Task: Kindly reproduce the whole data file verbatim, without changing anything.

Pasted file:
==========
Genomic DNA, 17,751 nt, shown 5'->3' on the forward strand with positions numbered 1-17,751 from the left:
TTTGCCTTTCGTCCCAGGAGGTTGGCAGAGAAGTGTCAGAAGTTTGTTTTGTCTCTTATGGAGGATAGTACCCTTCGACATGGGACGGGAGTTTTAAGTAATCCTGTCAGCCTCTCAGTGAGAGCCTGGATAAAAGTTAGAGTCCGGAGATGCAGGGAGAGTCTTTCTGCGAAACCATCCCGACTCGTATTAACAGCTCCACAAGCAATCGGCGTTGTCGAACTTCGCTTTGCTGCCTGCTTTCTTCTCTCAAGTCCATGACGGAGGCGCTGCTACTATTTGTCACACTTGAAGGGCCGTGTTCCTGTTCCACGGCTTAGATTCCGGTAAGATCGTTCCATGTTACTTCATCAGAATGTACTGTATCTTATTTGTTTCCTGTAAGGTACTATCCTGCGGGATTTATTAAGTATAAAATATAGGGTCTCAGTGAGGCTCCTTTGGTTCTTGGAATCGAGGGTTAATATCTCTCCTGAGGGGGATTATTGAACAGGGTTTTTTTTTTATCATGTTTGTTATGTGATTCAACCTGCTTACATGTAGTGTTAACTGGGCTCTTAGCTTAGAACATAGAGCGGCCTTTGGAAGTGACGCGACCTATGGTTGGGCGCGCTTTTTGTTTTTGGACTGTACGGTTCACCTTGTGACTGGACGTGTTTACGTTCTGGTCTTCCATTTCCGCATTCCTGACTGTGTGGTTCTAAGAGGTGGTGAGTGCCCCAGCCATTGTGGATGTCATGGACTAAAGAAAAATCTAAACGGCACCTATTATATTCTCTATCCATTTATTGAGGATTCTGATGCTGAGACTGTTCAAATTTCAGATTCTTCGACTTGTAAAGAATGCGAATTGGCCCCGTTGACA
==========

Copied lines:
Genomic DNA, 17,751 nt, shown 5'->3' on the forward strand with positions numbered 1-17,751 from the left:
TTTGCCTTTCGTCCCAGGAGGTTGGCAGAGAAGTGTCAGAAGTTTGTTTTGTCTCTTATGGAGGATAGTACCCTTCGACATGGGACGGGAGTTTTAAGTAATCCTGTCAGCCTCTCAGTGAGAGCCTGGATAAAAGTTAGAGTCCGGAGATGCAGGGAGAGTCTTTCTGCGAAACCATCCCGACTCGTATTAACAGCTCCACAAGCAATCGGCGTTGTCGAACTTCGCTTTGCTGCCTGCTTTCTTCTCTCAAGTCCATGACGGAGGCGCTGCTACTATTTGTCACACTTGAAGGGCCGTGTTCCTGTTCCACGGCTTAGATTCCGGTAAGATCGTTCCATGTTACTTCATCAGAATGTACTGTATCTTATTTGTTTCCTGTAAGGTACTATCCTGCGGGATTTATTAAGTATAAAATATAGGGTCTCAGTGAGGCTCCTTTGGTTCTTGGAATCGAGGGTTAATATCTCTCCTGAGGGGGATTATTGAACAGGGTTTTTTTTTTATCATGTTTGTTATGTGATTCAACCTGCTTACATGTAGTGTTAACTGGGCTCTTAGCTTAGAACATAGAGCGGCCTTTGGAAGTGACGCGACCTATGGTTGGGCGCGCTTTTTGTTTTTGGACTGTACGGTTCACCTTGTGACTGGACGTGTTTACGTTCTGGTCTTCCATTTCCGCATTCCTGACTGTGTGGTTCTAAGAGGTGGTGAGTGCCCCAGCCATTGTGGATGTCATGGACTAAAGAAAAATCTAAACGGCACCTATTATATTCTCTATCCATTTATTGAGGATTCTGATGCTGAGACTGTTCAAATTTCAGATTCTTCGACTTGTAAAGAATGCGAATTGGCCCCGTTGACA